On June 29 and June 30, I visited the U.S.-Mexico border with a few friends.
We were a couple of miles from Mission, Texas, in a heavily patrolled section that often straddled both sides of a landowner’s property. In some sections, the actual line between the two countries was as much as a mile away from the barriers. But we did not need to be on the banks of the Rio Grande itself to see the chaos of the last several months unfold.
Heavily-fortified buses rolled through guarded (and sometimes unguarded) gaps in border fencing, ferrying migrants to either a nearby detention center or processing in another state.
Border Patrol agents (who are some of the kindest people you’ll ever meet) were clearly exhausted and overstretched, and most of the agents I spoke to were guarding country roads or wooded areas rather than the border itself.
Not everything can be seen by a visitor though. Other problems are less overt. Border communities were slammed by COVID-19, both economically and epidemiologically. Businesses in the Rio Grande Valley, and in many other border communities, rely on Mexican citizens crossing the border to shop and dine.
While the Biden administration continues to leave the door wide open for undocumented migrants, that door is sealed shut for visa-holding Mexican citizens. Americans can cross the border freely; however, prospective customers on the other side must wait until Biden’s whims change.
“Anybody who’s lived in Texas, close to any border knows that when you live in a border community, you’re essentially living in two countries,” said Teclo Garcia who is Laredo, Texas’ director of economic development. “You’ve got family and friends and favorite restaurants and stores on both sides of the border. One side of their world has been completely shut off.”
Despite months of border communities and states pleading for attention and assistance, the Biden administration has pretended that the border crisis does not exist. Legitimate efforts to solve the problem are out of the question.
For months, Vice President Kamala Harris, who Biden appointed to be his “border czar,” has been gallivanting around Latin America, promoting “a Call to Action for businesses and social enterprises to make new, significant commitments to help send a signal of hope to the people of the region and sustainably address the root causes of migration by promoting economic opportunity.”
For months, she didn’t visit the border itself.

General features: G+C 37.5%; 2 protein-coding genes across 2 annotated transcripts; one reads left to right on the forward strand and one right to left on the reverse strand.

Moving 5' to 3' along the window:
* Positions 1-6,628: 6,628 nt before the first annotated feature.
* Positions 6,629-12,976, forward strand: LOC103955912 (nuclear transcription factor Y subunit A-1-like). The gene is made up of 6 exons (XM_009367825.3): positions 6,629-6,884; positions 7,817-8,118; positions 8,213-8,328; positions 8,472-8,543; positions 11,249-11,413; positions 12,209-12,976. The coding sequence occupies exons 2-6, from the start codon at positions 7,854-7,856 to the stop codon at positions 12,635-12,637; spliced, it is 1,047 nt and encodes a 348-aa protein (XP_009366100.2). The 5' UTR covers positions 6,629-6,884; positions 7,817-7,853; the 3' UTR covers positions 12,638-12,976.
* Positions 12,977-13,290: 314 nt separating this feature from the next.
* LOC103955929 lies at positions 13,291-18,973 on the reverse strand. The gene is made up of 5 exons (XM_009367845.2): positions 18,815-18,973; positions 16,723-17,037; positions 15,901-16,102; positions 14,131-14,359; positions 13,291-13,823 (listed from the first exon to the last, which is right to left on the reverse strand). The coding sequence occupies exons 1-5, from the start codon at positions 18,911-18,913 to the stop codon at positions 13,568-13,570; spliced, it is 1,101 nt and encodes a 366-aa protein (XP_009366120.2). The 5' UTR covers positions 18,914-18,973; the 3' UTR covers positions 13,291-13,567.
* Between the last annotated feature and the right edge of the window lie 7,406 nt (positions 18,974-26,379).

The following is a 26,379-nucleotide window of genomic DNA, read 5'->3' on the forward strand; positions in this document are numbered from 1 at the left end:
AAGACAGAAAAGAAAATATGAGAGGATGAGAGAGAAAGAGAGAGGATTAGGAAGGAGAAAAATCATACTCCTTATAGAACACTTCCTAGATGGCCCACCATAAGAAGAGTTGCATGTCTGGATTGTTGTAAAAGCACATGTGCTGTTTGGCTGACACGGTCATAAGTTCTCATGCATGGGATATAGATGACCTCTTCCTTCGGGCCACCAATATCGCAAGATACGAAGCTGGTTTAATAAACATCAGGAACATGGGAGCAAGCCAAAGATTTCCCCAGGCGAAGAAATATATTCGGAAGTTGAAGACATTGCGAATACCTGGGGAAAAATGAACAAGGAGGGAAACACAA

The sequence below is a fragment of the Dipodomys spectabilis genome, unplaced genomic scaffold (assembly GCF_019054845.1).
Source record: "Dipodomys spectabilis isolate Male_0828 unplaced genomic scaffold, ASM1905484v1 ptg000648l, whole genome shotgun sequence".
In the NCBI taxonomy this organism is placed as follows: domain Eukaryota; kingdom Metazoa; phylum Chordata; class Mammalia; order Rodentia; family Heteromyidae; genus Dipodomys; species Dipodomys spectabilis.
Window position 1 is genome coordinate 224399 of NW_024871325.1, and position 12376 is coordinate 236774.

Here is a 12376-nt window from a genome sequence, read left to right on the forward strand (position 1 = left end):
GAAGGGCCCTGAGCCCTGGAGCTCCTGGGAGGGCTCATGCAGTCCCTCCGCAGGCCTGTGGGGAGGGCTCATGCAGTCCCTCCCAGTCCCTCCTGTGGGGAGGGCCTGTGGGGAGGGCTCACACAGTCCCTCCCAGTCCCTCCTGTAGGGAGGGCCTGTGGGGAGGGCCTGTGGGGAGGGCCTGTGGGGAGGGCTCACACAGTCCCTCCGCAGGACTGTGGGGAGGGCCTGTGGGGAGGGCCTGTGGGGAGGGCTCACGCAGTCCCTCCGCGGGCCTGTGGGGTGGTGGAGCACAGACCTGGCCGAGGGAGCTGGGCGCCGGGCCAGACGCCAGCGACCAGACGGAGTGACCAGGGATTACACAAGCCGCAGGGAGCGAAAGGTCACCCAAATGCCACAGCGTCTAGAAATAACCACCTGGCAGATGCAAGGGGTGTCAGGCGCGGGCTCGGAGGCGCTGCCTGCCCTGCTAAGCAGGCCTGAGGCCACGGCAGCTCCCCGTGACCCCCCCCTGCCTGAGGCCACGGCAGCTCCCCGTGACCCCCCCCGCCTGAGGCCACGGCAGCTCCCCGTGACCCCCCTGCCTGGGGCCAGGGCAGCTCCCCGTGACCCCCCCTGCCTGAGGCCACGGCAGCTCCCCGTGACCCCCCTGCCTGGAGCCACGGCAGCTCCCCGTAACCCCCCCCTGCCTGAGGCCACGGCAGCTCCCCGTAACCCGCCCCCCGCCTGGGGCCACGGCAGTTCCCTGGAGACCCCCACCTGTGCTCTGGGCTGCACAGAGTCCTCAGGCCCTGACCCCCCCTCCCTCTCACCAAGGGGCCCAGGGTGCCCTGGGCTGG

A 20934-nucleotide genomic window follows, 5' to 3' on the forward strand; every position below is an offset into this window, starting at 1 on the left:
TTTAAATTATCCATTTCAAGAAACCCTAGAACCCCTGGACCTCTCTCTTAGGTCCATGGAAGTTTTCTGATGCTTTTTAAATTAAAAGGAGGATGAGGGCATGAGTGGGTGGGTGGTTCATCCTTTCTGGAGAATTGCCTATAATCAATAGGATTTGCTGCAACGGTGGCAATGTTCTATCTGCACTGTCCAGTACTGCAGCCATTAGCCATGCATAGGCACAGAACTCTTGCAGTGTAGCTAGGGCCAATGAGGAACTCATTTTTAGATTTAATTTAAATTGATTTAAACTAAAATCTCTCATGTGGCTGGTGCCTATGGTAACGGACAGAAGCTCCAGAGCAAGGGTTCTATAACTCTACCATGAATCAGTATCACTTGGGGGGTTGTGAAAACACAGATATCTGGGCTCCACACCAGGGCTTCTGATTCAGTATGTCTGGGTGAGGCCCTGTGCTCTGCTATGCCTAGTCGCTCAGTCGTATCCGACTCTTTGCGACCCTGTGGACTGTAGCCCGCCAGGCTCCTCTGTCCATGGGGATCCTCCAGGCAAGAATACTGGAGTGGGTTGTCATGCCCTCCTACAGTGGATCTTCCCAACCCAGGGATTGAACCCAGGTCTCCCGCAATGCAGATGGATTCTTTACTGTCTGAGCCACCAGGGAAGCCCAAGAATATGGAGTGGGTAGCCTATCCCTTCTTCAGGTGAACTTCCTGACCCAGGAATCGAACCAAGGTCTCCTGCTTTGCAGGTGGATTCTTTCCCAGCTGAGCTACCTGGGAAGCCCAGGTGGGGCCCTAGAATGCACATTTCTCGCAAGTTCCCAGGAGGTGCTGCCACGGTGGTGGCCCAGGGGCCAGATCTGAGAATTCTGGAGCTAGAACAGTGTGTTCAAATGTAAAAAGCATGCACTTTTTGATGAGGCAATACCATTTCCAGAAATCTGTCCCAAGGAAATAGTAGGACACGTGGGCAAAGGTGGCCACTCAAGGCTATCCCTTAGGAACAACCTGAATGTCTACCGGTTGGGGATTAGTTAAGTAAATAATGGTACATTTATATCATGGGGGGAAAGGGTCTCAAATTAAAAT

Even when she finally made her way to El Paso last month, it was as a brief stopover on the way to Los Angeles. She never came within ten miles of the border itself and was 1000 miles away from the heart of the crisis in Rio Grande Valley municipalities like Mission.
Furthermore, the Biden administration has restarted “lateral flights,” in which some migrants are flown from one area of the border to another area of the border, and only then deported back to Mexico. Some immigrant advocacy groups told NBC News that these migrants are often led to believe that they will be staying in the United States. On the other hand, the New York Post reported that other migrants are being flown across the United States without proper ID, and are subsequently permitted to stay.
I do not know whether there were any migrants on my flight from Harlingen back home to Dallas, but I do know that none of these policies make any sense. The federal government is looking upon the problem from afar, implementing policies that seemingly have no relation to each other whatsoever. Many are too lenient; others are too harsh.
Is it too much to ask that the federal government have a consistent vision regarding border policy? Is it too much to ask that the federal government not mislead people about what is happening to them, especially if the end result is deportation? Is it too much to ask that President Biden and/or Vice President Harris visit the real border for a reason more substantive than a convenient photo-op?
I was in south Texas for two days, and I saw more than the Biden administration has in nearly six months. Joe Biden owes people on both sides of the border answers, and better policy stemming from those answers.
Regardless of what one’s ideal immigration system would look like, it is clear that the status quo is incoherent and unsustainable.
The views expressed in this article are the opinion of the author and do not necessarily reflect those of Lone Conservative staff.